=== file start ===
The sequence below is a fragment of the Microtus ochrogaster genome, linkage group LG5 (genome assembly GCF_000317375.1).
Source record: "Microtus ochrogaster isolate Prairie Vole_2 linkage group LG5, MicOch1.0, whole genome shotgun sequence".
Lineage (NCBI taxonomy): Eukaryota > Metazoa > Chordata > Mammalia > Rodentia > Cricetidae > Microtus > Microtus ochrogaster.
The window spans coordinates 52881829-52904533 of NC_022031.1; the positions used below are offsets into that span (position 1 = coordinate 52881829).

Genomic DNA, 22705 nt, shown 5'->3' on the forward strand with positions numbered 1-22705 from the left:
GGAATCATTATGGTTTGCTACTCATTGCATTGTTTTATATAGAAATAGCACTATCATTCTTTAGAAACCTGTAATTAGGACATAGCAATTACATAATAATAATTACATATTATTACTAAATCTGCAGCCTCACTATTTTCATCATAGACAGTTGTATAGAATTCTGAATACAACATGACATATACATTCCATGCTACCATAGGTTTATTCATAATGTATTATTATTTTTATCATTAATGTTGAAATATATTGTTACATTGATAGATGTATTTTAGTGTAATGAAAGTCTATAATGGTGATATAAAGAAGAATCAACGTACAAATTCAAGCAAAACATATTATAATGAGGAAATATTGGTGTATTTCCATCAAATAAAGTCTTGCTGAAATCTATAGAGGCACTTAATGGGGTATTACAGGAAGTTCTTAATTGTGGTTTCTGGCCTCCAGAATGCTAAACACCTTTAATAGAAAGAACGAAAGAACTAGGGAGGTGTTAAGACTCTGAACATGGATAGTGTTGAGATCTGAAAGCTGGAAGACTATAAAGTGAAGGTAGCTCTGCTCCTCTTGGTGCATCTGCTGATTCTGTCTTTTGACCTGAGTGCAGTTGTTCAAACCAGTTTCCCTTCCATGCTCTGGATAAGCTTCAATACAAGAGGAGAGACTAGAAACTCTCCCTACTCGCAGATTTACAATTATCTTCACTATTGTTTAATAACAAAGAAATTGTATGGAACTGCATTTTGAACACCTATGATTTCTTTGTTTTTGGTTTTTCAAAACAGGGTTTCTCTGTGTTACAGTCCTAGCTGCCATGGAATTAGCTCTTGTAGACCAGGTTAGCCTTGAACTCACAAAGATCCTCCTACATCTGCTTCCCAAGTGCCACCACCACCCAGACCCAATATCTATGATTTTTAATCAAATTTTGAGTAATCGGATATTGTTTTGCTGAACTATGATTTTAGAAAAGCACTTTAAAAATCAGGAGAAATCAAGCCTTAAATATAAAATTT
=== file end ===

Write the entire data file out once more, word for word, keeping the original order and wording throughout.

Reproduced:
The sequence below is a fragment of the Microtus ochrogaster genome, linkage group LG5 (genome assembly GCF_000317375.1).
Source record: "Microtus ochrogaster isolate Prairie Vole_2 linkage group LG5, MicOch1.0, whole genome shotgun sequence".
Lineage (NCBI taxonomy): Eukaryota > Metazoa > Chordata > Mammalia > Rodentia > Cricetidae > Microtus > Microtus ochrogaster.
The window spans coordinates 52881829-52904533 of NC_022031.1; the positions used below are offsets into that span (position 1 = coordinate 52881829).

Genomic DNA, 22705 nt, shown 5'->3' on the forward strand with positions numbered 1-22705 from the left:
GGAATCATTATGGTTTGCTACTCATTGCATTGTTTTATATAGAAATAGCACTATCATTCTTTAGAAACCTGTAATTAGGACATAGCAATTACATAATAATAATTACATATTATTACTAAATCTGCAGCCTCACTATTTTCATCATAGACAGTTGTATAGAATTCTGAATACAACATGACATATACATTCCATGCTACCATAGGTTTATTCATAATGTATTATTATTTTTATCATTAATGTTGAAATATATTGTTACATTGATAGATGTATTTTAGTGTAATGAAAGTCTATAATGGTGATATAAAGAAGAATCAACGTACAAATTCAAGCAAAACATATTATAATGAGGAAATATTGGTGTATTTCCATCAAATAAAGTCTTGCTGAAATCTATAGAGGCACTTAATGGGGTATTACAGGAAGTTCTTAATTGTGGTTTCTGGCCTCCAGAATGCTAAACACCTTTAATAGAAAGAACGAAAGAACTAGGGAGGTGTTAAGACTCTGAACATGGATAGTGTTGAGATCTGAAAGCTGGAAGACTATAAAGTGAAGGTAGCTCTGCTCCTCTTGGTGCATCTGCTGATTCTGTCTTTTGACCTGAGTGCAGTTGTTCAAACCAGTTTCCCTTCCATGCTCTGGATAAGCTTCAATACAAGAGGAGAGACTAGAAACTCTCCCTACTCGCAGATTTACAATTATCTTCACTATTGTTTAATAACAAAGAAATTGTATGGAACTGCATTTTGAACACCTATGATTTCTTTGTTTTTGGTTTTTCAAAACAGGGTTTCTCTGTGTTACAGTCCTAGCTGCCATGGAATTAGCTCTTGTAGACCAGGTTAGCCTTGAACTCACAAAGATCCTCCTACATCTGCTTCCCAAGTGCCACCACCACCCAGACCCAATATCTATGATTTTTAATCAAATTTTGAGTAATCGGATATTGTTTTGCTGAACTATGATTTTAGAAAAGCACTTTAAAAATCAGGAGAAATCAAGCCTTAAATATAAAATTT